Speeding fines rake in millions

The City of Red Deer collected $450,000 less in speeding tickets in 2009 partly because some drivers are neglecting to pay fines.

The City of Red Deer collected $450,000 less in speeding tickets in 2009 partly because some drivers are neglecting to pay fines.

Last year, law enforcement handed out 19,926 photo radar and red light camera tickets compared with 20,442 tickets in 2008. With 516 fewer tickets given in 2009, revenues dropped.

Drivers paid $2,223,042 in photo radar and red light tickets compared with $2,675,761 in 2008.

“We’re finding there were a lot of unpaid tickets and that in all likelihood is leading to that decrease,” said Community Services director Colleen Jensen.

Jensen said the traffic fine money is put back into the city’s policing budget to help offset costs related to the RCMP.

Individuals who ignore their speeding and public parking tickets don’t get off free.

Mike Berezowsky, government spokesman for Service Alberta, said those who skirt these duties cannot register their vehicle or renew their driver’s licence until these tickets are paid.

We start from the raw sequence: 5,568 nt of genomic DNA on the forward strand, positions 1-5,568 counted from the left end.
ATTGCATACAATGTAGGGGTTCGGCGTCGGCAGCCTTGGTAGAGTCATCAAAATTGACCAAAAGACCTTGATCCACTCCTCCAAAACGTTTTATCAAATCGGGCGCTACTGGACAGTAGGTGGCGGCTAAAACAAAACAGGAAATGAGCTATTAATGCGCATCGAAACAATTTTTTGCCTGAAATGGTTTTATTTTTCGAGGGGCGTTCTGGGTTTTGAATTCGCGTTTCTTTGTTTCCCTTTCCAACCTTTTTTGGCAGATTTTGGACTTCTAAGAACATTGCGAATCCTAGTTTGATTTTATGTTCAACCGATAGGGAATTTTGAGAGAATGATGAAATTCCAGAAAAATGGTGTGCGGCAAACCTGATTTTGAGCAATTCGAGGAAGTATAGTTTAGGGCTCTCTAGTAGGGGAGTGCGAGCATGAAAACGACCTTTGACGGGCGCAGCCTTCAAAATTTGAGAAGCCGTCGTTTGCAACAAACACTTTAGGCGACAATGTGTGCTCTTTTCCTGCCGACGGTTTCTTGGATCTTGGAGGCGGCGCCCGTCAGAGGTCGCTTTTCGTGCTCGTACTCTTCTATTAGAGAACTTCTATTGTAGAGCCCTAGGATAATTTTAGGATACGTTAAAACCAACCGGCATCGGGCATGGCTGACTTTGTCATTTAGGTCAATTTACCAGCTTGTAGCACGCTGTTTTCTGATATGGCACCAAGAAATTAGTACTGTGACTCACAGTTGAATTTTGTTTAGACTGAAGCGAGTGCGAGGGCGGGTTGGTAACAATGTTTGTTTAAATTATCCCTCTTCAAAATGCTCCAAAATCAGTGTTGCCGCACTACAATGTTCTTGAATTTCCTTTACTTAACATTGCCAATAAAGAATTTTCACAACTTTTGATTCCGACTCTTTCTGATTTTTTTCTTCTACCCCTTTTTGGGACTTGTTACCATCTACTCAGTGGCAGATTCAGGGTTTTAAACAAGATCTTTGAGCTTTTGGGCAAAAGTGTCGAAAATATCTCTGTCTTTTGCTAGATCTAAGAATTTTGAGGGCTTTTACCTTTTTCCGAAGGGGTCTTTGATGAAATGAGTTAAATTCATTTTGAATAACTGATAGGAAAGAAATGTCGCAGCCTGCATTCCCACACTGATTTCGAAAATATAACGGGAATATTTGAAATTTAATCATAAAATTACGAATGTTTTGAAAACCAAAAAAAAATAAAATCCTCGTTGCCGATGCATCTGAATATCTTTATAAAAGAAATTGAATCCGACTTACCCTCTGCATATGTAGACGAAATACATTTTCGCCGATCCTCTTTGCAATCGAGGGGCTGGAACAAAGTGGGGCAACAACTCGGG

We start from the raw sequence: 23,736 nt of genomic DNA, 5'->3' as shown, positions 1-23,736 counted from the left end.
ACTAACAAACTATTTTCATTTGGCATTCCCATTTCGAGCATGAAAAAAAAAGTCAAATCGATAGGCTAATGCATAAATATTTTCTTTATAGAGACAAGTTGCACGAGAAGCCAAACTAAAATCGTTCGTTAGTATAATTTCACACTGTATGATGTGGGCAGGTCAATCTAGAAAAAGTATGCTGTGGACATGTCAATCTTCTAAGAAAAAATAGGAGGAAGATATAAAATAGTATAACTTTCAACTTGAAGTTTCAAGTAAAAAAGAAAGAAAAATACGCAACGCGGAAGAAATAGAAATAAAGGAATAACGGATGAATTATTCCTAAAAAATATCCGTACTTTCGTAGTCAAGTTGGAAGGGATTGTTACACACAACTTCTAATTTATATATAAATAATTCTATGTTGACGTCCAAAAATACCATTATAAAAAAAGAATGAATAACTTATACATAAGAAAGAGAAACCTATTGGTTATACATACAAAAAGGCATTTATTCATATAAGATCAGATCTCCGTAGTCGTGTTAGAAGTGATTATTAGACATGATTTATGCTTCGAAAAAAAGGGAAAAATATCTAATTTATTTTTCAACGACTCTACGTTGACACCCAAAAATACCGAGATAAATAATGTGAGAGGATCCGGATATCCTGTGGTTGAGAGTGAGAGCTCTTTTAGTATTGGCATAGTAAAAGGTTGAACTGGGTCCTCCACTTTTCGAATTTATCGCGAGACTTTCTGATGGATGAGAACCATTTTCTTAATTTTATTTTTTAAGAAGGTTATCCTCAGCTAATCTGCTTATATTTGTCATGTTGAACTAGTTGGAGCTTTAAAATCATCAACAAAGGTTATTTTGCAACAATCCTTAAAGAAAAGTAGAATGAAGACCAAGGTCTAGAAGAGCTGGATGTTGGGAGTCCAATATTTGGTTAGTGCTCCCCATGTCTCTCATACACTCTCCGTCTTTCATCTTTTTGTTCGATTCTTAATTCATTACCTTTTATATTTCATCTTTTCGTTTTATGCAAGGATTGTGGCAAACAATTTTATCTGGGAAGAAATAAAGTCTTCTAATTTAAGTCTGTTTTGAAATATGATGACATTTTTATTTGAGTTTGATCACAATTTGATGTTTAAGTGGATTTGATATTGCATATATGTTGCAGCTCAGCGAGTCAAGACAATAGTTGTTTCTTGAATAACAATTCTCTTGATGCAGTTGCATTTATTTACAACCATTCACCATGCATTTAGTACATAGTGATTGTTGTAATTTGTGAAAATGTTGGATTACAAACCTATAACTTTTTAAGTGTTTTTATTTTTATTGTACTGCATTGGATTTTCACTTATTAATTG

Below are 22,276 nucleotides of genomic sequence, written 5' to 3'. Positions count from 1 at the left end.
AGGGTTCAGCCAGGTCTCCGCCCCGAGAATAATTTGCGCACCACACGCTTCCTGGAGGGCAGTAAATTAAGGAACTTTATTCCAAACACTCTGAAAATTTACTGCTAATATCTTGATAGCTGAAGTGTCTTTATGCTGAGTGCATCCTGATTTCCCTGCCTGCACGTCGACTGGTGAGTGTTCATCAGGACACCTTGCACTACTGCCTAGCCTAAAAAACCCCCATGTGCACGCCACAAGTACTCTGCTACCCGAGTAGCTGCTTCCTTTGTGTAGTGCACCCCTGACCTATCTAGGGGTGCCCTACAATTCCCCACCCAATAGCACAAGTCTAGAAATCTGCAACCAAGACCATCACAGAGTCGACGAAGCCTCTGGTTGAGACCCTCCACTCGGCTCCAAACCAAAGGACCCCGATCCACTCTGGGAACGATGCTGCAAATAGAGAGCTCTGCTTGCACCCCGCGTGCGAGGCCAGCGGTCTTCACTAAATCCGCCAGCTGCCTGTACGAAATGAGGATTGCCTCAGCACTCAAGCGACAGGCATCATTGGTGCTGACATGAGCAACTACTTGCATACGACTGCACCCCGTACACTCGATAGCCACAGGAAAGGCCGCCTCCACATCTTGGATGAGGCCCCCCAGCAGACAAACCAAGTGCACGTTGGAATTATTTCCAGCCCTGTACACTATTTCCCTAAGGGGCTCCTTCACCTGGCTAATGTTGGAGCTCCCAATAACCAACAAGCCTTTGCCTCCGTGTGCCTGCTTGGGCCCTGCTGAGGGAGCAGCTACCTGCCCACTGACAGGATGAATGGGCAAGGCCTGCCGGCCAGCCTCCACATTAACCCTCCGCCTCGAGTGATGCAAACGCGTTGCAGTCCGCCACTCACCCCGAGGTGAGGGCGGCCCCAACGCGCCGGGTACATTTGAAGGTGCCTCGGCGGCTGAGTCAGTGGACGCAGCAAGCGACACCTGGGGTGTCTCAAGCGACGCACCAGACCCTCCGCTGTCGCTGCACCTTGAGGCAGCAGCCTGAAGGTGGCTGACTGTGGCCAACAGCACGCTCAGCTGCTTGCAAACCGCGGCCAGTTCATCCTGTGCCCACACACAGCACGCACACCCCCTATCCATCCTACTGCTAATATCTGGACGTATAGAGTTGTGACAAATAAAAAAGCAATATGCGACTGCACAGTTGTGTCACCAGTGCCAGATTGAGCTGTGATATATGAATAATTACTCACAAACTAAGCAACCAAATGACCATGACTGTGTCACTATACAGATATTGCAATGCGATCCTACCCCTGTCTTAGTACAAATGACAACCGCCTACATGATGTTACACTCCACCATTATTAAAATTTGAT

A new clerk position at the RCMP detachment may also help reduce the number of unpaid tickets. The individual will input data regarding warrants for tickets.

“Warrants can be put out for people who don’t pay their tickets,” said Jensen. “I know near the end of 2009 they did a little test in terms of phoning people and had collected a fair chunk of change. We’re trying to do more of that in 2010.”

While speeding ticket revenues slipped, other traffic fines like going through stop signs and seatbelts rose by nearly $110,000 from the previous year.

A total of $1,021,500 was paid in traffic violations in 2009, up from $911,537 the year previously.

Mounties wrote nearly 390 more seatbelt tickets in 2009 — 1,480 as opposed to 1,093 in 2008.

The gross budget for RCMP this year is $21.9 million, plus $5.5 million in revenues. The net impact to taxes is about $16.3 million.

The photo radar budget this year stands at nearly $585,000, a savings of about $50,000 from 2009.

After the service was retendered, Jensen said the existing contractor lowered its price for its cost per ticket and photo, plus equipment.


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